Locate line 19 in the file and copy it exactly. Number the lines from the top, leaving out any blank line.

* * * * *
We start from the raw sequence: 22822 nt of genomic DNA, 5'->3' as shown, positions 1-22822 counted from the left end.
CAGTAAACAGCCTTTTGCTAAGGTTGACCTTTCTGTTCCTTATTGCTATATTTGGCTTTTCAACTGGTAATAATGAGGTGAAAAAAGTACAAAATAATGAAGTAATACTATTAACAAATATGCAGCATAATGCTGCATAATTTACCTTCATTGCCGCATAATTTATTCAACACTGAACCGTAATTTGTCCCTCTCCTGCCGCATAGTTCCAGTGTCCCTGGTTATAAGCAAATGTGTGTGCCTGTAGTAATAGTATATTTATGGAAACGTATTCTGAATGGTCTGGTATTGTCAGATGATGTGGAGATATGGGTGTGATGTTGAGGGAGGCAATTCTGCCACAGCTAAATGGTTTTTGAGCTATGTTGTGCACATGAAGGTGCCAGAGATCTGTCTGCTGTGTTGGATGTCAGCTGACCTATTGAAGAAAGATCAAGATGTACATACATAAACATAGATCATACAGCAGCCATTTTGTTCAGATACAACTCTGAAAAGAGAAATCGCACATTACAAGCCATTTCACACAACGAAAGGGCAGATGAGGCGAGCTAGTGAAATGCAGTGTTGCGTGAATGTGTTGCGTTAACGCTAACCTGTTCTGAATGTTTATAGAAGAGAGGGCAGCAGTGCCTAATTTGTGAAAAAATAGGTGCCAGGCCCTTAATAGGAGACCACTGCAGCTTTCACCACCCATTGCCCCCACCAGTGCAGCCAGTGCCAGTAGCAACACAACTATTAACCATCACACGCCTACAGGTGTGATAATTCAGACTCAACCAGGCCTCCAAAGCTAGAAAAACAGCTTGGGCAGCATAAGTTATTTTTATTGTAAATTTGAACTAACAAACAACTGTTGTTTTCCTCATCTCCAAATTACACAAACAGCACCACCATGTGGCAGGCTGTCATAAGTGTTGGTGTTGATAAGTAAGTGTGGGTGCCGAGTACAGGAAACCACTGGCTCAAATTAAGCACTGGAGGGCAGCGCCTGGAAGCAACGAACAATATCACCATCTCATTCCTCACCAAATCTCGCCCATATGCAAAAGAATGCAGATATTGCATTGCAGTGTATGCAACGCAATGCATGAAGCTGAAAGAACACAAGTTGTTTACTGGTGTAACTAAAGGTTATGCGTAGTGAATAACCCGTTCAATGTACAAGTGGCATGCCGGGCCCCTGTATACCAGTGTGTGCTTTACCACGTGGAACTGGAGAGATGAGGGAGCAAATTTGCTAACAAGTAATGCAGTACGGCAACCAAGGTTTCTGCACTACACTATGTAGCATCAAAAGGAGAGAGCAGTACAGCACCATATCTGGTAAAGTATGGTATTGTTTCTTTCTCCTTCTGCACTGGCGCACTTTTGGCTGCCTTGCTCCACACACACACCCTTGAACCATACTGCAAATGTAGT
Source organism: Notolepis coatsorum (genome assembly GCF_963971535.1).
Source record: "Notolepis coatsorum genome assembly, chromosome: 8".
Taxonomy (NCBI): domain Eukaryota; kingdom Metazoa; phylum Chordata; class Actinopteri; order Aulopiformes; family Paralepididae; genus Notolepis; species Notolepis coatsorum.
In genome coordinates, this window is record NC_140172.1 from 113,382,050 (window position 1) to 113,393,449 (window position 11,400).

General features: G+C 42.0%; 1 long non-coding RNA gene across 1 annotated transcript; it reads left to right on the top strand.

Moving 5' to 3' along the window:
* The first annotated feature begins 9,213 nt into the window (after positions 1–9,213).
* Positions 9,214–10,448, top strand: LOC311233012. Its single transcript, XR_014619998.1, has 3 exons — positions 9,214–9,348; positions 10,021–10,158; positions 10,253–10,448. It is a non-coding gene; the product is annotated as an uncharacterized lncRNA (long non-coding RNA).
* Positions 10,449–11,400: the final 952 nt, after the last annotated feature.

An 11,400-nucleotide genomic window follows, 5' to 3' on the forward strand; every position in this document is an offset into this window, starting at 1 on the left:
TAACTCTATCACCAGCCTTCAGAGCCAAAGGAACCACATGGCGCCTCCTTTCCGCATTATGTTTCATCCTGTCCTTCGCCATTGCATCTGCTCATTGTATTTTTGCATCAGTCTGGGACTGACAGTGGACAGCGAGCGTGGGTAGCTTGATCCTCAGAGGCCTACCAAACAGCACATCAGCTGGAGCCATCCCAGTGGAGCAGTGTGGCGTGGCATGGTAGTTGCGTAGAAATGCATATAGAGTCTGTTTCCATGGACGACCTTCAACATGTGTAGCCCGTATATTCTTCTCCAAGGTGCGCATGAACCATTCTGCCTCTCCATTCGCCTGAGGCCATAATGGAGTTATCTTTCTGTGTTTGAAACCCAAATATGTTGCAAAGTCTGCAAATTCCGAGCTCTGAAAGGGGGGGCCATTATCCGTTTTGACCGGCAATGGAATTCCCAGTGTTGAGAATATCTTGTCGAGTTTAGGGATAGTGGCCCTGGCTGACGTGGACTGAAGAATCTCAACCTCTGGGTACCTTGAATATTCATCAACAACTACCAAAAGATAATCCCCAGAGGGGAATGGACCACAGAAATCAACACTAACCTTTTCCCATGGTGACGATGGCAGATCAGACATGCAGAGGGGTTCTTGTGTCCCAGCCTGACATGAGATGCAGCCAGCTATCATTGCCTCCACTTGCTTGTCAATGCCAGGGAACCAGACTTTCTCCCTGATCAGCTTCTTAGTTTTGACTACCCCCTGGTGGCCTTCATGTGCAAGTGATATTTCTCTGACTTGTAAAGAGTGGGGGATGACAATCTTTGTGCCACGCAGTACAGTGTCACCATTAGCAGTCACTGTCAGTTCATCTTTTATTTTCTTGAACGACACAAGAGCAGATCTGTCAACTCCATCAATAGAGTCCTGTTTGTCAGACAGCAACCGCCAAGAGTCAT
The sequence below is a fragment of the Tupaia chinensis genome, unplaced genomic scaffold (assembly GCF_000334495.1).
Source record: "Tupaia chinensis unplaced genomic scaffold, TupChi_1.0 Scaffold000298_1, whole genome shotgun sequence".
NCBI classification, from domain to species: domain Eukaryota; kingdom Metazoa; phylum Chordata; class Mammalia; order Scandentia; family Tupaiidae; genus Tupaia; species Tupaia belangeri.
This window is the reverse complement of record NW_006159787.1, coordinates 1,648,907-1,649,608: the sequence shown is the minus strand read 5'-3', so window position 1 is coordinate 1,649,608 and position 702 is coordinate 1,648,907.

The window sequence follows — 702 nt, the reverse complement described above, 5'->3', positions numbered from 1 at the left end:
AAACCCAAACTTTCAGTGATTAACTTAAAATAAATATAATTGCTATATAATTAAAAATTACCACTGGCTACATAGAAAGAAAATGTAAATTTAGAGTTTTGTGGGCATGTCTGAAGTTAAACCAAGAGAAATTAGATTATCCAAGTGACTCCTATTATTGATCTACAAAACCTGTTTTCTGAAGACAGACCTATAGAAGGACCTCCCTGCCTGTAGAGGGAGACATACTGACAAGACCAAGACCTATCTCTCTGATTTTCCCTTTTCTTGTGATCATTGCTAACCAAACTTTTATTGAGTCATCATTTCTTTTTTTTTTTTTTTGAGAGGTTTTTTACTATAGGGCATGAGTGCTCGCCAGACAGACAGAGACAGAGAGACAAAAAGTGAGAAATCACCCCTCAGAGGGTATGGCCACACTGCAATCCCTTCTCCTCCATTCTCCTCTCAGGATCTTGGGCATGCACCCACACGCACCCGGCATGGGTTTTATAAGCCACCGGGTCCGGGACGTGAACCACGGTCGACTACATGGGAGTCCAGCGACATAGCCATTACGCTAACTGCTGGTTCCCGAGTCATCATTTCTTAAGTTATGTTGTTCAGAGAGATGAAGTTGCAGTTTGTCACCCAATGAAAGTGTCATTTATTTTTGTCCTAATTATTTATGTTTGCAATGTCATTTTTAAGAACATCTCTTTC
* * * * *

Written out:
AAACCCAAACTTTCAGTGATTAACTTAAAATAAATATAATTGCTATATAATTAAAAATTACCACTGGCTACATAGAAAGAAAATGTAAATTTAGAGTTTTGTGGGCATGTCTGAAGTTAAACCAAGAGAAATTAGATTATCCAAGTGACTCCTATTATTGATCTACAAAACCTGTTTTCTGAAGACAGACCTATAGAAGGACCTCCCTGCCTGTAGAGGGAGACATACTGACAAGACCAAGACCTATCTCTCTGATTTTCCCTTTTCTTGTGATCATTGCTAACCAAACTTTTATTGAGTCATCATTTCTTTTTTTTTTTTTTTGAGAGGTTTTTTACTATAGGGCATGAGTGCTCGCCAGACAGACAGAGACAGAGAGACAAAAAGTGAGAAATCACCCCTCAGAGGGTATGGCCACACTGCAATCCCTTCTCCTCCATTCTCCTCTCAGGATCTTGGGCATGCACCCACACGCACCCGGCATGGGTTTTATAAGCCACCGGGTCCGGGACGTGAACCACGGTCGACTACATGGGAGTCCAGCGACATAGCCATTACGCTAACTGCTGGTTCCCGAGTCATCATTTCTTAAGTTATGTTGTTCAGAGAGATGAAGTTGCAGTTTGTCACCCAATGAAAGTGTCATTTATTTTTGTCCTAATTATTTATGTTTGCAATGTCATTTTTAAGAACATCTCTTTC